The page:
It seems that in recent months some of those fighting Somalia’s Government are coming to understand the impact of the violence on the people of the struggling Horn of Africa nation, a senior United Nations official said today.
“There is a need for Somalis to talk to each other inside the country to solve the ongoing problems,” Ahmedou Ould-Abdallah, the Secretary-General’s Special Representative, wrote in a letter to the diaspora.
“Somalis speak the same language, share the same culture and religion, they are more than able to reconcile between themselves going beyond all personal suspicion,” he added.
A recent African Union (AU) summit in Tripoli, Libya, ended with a strong call for African nations to support the Somali Government, Mr. Ould-Abdallah said.
“Those in the African Union, and particularly in the regional grouping IGAD [Intergovernmental Authority on Development, bringing together seven East African countries], are in the best position to support Somalia given their close ties to the country,” he noted.
Sheikh Sharif Sheikh Ahmed, President of the Transitional Federal Government (TFG), told the General Assembly’s annual high-level debate last week that there is an urgent need for support for his Government and stressed the importance of reconciliation.
Mr. Ahmed was elected earlier this year as leader of Somalia, where violence has continued
despite the signing in June 2008 of the UN-facilitated Djibouti Agreement by the Transitional Federal Government (TFG) and the Alliance for the Re-Liberation of Somalia (ARS), in which they agreed to end their conflict.
In his address to the Assembly, he also pointed the finger at foreign extremists for much of the fighting and humanitarian suffering that continues to engulf Somalia, where anarchy has prevailed for nearly 20 years.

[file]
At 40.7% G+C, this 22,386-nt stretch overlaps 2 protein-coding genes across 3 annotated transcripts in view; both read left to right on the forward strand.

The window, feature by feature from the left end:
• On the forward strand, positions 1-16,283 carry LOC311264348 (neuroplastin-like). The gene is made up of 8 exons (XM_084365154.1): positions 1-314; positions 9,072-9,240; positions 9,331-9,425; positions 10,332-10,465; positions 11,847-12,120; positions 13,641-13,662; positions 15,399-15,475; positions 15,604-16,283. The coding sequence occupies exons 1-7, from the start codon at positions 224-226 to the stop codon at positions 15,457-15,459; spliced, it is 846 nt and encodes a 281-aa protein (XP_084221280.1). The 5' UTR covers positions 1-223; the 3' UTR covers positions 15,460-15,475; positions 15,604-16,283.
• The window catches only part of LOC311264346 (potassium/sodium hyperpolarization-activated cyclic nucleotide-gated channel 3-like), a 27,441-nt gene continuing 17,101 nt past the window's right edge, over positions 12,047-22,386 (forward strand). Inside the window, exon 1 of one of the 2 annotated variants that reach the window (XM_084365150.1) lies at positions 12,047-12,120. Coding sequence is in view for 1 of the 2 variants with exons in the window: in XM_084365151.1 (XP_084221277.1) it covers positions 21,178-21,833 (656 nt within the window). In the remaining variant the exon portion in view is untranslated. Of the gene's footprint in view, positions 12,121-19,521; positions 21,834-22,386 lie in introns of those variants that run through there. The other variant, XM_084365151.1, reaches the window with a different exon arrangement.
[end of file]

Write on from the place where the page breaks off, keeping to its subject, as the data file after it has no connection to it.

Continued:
The renewed surge in fighting this year – which has driven more than 250,000 people from their homes since May – is part of a new type of rebellion under way in his country, the President said.
Mr. Ahmed said this rebellion was being conducted mainly by foreign extremists and went against Islam, but was able to continue in part because Somalia has not had a functioning nation-wide government since 1991.
“At this difficult moment in history, we need assistance and support,” he said, urging the international community to back the efforts of the TFG to defeat the rebels, restore law and order and distribute humanitarian aid to the millions of people in need across the country.
In his letter to the diaspora, Mr. Ould-Abdallah also mentioned the 17 September suicide attack against the headquarters of the AU peacekeeping mission in Somalia (AMISOM), which claimed the lives of 22 people and wounded many others, and was roundly condemned by the UN, AU and other organizations and countries.
The Governments of nations contributing troops to AMISOM “have made it clear that they will remain in Mogadishu and are determined to protect themselves,” he said.
“Regrettably those leaders who made public statements supporting the attack have made their international case even more difficult to defend.”
The envoy voiced hope that progress towards attaining a durable peace will continued to be made, “and that after 20 years, the guns will finally fall silent.”